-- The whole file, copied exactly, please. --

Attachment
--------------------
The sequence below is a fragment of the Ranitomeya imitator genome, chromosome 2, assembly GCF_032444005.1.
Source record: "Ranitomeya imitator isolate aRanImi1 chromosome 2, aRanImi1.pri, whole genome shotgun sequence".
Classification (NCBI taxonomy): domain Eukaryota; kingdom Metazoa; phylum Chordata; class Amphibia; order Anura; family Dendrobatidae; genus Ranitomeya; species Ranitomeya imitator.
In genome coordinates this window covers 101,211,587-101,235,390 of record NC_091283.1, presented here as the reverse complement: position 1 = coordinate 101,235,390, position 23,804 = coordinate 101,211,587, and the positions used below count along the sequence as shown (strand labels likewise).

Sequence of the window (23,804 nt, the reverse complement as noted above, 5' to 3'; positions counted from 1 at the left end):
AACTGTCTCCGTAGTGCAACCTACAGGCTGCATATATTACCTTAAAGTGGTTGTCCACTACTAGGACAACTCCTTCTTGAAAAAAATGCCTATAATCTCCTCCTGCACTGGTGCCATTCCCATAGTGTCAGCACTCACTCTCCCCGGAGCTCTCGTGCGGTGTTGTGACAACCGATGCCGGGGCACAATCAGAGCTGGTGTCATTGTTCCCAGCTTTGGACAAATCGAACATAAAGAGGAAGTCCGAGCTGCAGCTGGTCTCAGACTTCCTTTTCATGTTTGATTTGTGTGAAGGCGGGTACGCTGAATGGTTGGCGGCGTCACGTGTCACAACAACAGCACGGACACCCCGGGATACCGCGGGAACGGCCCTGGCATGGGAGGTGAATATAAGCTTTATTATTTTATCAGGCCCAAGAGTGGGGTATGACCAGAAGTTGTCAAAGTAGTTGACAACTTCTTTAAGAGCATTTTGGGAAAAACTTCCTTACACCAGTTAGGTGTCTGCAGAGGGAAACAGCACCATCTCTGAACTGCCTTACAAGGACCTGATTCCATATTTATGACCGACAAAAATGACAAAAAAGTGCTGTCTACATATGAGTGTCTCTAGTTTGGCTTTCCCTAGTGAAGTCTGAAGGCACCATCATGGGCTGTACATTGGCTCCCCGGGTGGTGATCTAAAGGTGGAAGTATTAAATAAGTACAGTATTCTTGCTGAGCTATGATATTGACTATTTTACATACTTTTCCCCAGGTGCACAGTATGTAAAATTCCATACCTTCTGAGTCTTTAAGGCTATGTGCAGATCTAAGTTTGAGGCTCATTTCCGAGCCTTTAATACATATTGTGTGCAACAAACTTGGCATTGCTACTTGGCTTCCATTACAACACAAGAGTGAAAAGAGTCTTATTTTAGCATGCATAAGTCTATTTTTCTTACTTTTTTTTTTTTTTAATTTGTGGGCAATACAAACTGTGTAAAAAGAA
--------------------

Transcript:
The sequence below is a fragment of the Ranitomeya imitator genome, chromosome 2, assembly GCF_032444005.1.
Source record: "Ranitomeya imitator isolate aRanImi1 chromosome 2, aRanImi1.pri, whole genome shotgun sequence".
Classification (NCBI taxonomy): domain Eukaryota; kingdom Metazoa; phylum Chordata; class Amphibia; order Anura; family Dendrobatidae; genus Ranitomeya; species Ranitomeya imitator.
In genome coordinates this window covers 101,211,587-101,235,390 of record NC_091283.1, presented here as the reverse complement: position 1 = coordinate 101,235,390, position 23,804 = coordinate 101,211,587, and the positions used below count along the sequence as shown (strand labels likewise).

Sequence of the window (23,804 nt, the reverse complement as noted above, 5' to 3'; positions counted from 1 at the left end):
AACTGTCTCCGTAGTGCAACCTACAGGCTGCATATATTACCTTAAAGTGGTTGTCCACTACTAGGACAACTCCTTCTTGAAAAAAATGCCTATAATCTCCTCCTGCACTGGTGCCATTCCCATAGTGTCAGCACTCACTCTCCCCGGAGCTCTCGTGCGGTGTTGTGACAACCGATGCCGGGGCACAATCAGAGCTGGTGTCATTGTTCCCAGCTTTGGACAAATCGAACATAAAGAGGAAGTCCGAGCTGCAGCTGGTCTCAGACTTCCTTTTCATGTTTGATTTGTGTGAAGGCGGGTACGCTGAATGGTTGGCGGCGTCACGTGTCACAACAACAGCACGGACACCCCGGGATACCGCGGGAACGGCCCTGGCATGGGAGGTGAATATAAGCTTTATTATTTTATCAGGCCCAAGAGTGGGGTATGACCAGAAGTTGTCAAAGTAGTTGACAACTTCTTTAAGAGCATTTTGGGAAAAACTTCCTTACACCAGTTAGGTGTCTGCAGAGGGAAACAGCACCATCTCTGAACTGCCTTACAAGGACCTGATTCCATATTTATGACCGACAAAAATGACAAAAAAGTGCTGTCTACATATGAGTGTCTCTAGTTTGGCTTTCCCTAGTGAAGTCTGAAGGCACCATCATGGGCTGTACATTGGCTCCCCGGGTGGTGATCTAAAGGTGGAAGTATTAAATAAGTACAGTATTCTTGCTGAGCTATGATATTGACTATTTTACATACTTTTCCCCAGGTGCACAGTATGTAAAATTCCATACCTTCTGAGTCTTTAAGGCTATGTGCAGATCTAAGTTTGAGGCTCATTTCCGAGCCTTTAATACATATTGTGTGCAACAAACTTGGCATTGCTACTTGGCTTCCATTACAACACAAGAGTGAAAAGAGTCTTATTTTAGCATGCATAAGTCTATTTTTCTTACTTTTTTTTTTTTTTAATTTGTGGGCAATACAAACTGTGTAAAAAGAA